The strength is in the backend, where ball-hawking unanimous All-American safety Xavier Watts leads a deep group. Benjamin Morrison and Jordan Clark should be a strong pairing at corner. Watts had 7 interceptions last season. Morrison had 6 in 2022 and 3 more in 2023. Clark had 9 pass breakups last fall for Arizona State. Northwestern transfer Rod Heard II had 4 pass breakups and 2 forced fumbles. Notre Dame’s 24 takeaways last year were the 13th-most in the country, and the 64 passes defended were the 22nd-most. Notre Dame’s 2024 secondary could feasibly be better.

Defensive coordinator Al Golden needs to replace Javontae Jean Baptiste and JD Bertrand, last year’s leading tackler. But the talent in the front seven is undeniable. Defensive lineman Howard Cross III is back. So is linebacker Jack Kiser. Both were Notre Dame’s top-graded defenders last season, per PFF. Freshmen Kyngstonn Viliamu-Asa and Bryce Young can be impactful players right away as freshmen. Duke transfer edge R.J. Oben shows promise as a 1-to-1 Jean Baptiste replacement.

Fighting Irish to make the CFP: -172

Ohio State Buckeyes

Last year’s top ends (Jack Sawyer and JT Tuimoloau) return, as do their primary backups (Caden Curry and Kenyatta Jackson Jr.). Two of Ohio State’s top 3 interior defensive linemen return. This has the makings of a terrifying defensive front. And while the departures of Steele Chambers and Tommy Eichenberg leave a hole at linebacker, Ohio State has the necessary pieces to feel good there and a secondary to bookend what should be one of college football’s elite defenses.

Sawyer, Tuimoloau, and Tyleik Williams combined to produce 96 quarterback pressures, 27 tackles for loss, and 14.5 sacks last fall. In the secondary, Ohio State has Caleb Downs, Denzel Burke, Davison Igbinosun, and Jordan Hancock. Just last season, those 4 defensive backs produced 231 tackles, 10 tackles for loss, 23 pass breakups, and 5 interceptions.

Guys came back (or, in Downs’ case, joined) with the intent of winning a national championship, so this group should be laser-focused each and every week. Ohio State had the No. 3 defense in the country already last year, giving up only 4.17 yards per play. The Buckeyes will be just as good, if not better, in 2024.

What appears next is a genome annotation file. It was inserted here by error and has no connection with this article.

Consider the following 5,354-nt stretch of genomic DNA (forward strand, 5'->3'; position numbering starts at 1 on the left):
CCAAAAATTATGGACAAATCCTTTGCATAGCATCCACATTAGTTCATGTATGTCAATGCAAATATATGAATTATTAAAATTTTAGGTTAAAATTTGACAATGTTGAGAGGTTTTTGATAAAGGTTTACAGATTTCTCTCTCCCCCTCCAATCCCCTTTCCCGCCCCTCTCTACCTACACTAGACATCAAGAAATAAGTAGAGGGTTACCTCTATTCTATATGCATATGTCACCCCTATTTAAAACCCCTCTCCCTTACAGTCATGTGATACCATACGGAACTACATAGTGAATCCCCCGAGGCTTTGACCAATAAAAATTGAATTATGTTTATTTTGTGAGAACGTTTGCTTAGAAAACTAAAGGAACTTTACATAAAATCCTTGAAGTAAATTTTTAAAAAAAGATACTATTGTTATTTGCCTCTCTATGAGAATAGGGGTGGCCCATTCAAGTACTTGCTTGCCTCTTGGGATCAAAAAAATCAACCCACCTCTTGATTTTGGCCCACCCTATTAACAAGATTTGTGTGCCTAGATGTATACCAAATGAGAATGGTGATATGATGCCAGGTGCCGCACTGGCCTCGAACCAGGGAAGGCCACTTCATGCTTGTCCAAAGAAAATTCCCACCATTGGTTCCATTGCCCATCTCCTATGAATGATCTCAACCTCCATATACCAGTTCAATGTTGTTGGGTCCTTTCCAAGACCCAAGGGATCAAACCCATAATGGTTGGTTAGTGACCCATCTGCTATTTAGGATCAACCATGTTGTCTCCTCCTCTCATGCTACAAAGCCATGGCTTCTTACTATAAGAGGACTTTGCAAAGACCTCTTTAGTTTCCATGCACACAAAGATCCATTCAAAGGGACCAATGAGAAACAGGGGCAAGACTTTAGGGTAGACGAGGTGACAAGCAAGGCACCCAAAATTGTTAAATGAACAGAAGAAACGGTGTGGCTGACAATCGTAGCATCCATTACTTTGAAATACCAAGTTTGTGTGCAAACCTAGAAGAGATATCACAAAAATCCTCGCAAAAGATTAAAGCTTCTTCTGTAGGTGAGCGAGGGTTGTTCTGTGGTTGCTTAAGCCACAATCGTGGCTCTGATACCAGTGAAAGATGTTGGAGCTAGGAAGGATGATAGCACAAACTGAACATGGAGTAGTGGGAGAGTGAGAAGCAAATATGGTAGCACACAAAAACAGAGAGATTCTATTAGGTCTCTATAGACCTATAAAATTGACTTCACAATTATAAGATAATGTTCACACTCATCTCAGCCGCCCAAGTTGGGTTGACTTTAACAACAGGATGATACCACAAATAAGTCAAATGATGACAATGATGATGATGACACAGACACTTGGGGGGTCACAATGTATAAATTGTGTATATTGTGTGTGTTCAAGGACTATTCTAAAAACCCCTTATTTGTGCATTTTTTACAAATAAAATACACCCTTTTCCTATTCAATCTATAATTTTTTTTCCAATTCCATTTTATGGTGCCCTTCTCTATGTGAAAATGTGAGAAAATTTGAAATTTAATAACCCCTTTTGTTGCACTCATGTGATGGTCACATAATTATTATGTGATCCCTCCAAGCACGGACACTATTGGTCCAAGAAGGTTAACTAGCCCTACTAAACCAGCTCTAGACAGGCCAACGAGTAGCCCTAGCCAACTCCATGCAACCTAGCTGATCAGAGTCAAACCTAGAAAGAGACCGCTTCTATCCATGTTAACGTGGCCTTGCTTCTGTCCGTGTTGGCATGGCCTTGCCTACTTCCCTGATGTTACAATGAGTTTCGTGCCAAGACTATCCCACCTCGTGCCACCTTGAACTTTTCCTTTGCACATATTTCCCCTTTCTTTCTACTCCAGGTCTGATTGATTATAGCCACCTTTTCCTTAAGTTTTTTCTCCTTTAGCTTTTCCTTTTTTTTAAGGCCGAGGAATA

Buckeyes to make the CFP: -500

Penn State Nittany Lions

Penn State’s offense was covered in Monday’s column, and the defense lands in this version because we might have an Iowa-lite situation brewing if Drew Allar doesn’t take that next step. James Franklin’s defense was downright nasty in 2023, giving up only 4.16 yards per play and just 0.23 points per play. Even in the regular-season losses, the defense mostly did its job. Ohio State scored 20 points; Michigan scored 24. That’s enough against that caliber of offense.

But it wasn’t enough for Penn State. The question in 2024 is whether more is needed from this group.  New defensive coordinator Tom Allen has to replace soon-to-be NFL players Chop Robinson and Adisa Isaac on the edge, defenders who combined for 11.5 sacks and 23.5 tackles for loss in 2023. Penn State moved first-team All-Big Ten performer Abdul Carter from linebacker to end, creating another hole to fill at linebacker. Allen also needs to replace 3 starters in the secondary. There’s talent everywhere — I like Dani Dennis-Sutton and Georgia transfer DB AJ Harris — but a ton of moving pieces for a unit that will have very little margin for error in 2024.

Nittany Lions to make the CFP: -142

SMU Mustangs

The rest of the ACC will learn pretty quickly when it turns on SMU’s tape that coordinator Scott Symons’ defense is no fun. SMU ranked sixth last season in defensive efficiency, allowing only 4.6 yards per play to opposing offenses. They had a top-10 pass defense — which generated 12 interceptions and 47 sacks (second only to Penn State’s 49) — and ranked fourth nationally in third-down defense. They got after teams and made a living in the backfield.